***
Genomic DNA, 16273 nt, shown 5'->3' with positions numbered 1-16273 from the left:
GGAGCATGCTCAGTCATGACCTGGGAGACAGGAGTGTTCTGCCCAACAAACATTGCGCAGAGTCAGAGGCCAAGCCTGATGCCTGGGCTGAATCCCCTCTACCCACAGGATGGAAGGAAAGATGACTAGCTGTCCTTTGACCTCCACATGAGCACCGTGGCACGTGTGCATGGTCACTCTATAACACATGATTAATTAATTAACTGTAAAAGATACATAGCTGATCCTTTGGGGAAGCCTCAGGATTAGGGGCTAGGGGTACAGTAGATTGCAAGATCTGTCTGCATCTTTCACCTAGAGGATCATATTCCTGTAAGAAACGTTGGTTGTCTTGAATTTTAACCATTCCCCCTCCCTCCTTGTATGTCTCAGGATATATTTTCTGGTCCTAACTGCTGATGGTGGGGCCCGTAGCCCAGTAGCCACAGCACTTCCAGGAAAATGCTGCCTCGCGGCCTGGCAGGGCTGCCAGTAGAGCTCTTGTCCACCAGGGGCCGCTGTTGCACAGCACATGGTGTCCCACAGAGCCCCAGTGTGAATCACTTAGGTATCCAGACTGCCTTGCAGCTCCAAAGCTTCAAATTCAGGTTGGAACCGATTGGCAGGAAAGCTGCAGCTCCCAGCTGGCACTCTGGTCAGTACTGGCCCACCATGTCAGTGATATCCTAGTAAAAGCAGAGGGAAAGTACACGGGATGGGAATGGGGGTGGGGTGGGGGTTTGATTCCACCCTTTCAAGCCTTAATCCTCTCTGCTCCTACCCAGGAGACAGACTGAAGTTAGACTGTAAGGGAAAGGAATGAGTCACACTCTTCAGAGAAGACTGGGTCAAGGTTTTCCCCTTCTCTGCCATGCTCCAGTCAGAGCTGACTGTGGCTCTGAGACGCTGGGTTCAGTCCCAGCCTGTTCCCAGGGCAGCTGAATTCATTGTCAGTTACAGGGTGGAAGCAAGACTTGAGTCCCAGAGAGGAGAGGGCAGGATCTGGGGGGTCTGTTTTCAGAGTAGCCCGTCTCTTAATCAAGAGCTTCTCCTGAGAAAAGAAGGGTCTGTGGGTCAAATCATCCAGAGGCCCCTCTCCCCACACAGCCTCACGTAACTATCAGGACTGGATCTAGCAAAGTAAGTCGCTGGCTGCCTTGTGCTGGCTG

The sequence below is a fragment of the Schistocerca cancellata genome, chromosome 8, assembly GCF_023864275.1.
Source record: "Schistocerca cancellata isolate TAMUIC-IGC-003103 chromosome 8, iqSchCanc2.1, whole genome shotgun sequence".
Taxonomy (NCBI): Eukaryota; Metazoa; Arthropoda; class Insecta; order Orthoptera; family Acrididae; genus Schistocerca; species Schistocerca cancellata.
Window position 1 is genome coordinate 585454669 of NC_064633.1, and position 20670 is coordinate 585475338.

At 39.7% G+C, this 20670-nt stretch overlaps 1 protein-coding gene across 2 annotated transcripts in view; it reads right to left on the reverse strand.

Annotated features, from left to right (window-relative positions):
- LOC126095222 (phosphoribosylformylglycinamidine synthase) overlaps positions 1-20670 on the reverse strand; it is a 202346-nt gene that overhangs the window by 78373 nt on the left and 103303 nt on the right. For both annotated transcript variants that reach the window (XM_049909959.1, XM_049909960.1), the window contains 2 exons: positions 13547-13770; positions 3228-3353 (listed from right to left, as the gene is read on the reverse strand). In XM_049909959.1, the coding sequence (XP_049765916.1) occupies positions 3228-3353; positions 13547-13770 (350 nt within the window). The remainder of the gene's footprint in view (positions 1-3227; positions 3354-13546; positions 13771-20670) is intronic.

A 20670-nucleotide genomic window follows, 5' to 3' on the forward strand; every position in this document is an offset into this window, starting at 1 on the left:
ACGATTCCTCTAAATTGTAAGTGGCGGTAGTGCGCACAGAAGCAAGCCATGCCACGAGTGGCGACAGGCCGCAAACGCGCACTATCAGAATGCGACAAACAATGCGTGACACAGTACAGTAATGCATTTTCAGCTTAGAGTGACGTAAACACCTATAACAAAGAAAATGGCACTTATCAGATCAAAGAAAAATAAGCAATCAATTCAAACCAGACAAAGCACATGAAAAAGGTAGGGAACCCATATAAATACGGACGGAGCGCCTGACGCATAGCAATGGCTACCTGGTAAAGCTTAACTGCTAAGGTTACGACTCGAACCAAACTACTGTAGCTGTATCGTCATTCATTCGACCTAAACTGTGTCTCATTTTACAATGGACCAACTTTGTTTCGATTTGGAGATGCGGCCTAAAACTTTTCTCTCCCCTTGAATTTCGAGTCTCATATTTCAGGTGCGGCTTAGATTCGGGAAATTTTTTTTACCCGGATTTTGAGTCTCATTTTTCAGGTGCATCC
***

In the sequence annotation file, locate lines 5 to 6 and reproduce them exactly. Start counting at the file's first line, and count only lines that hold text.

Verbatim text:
Taxonomy (NCBI): Eukaryota; Metazoa; Arthropoda; class Insecta; order Orthoptera; family Acrididae; genus Schistocerca; species Schistocerca cancellata.
Window position 1 is genome coordinate 585454669 of NC_064633.1, and position 20670 is coordinate 585475338.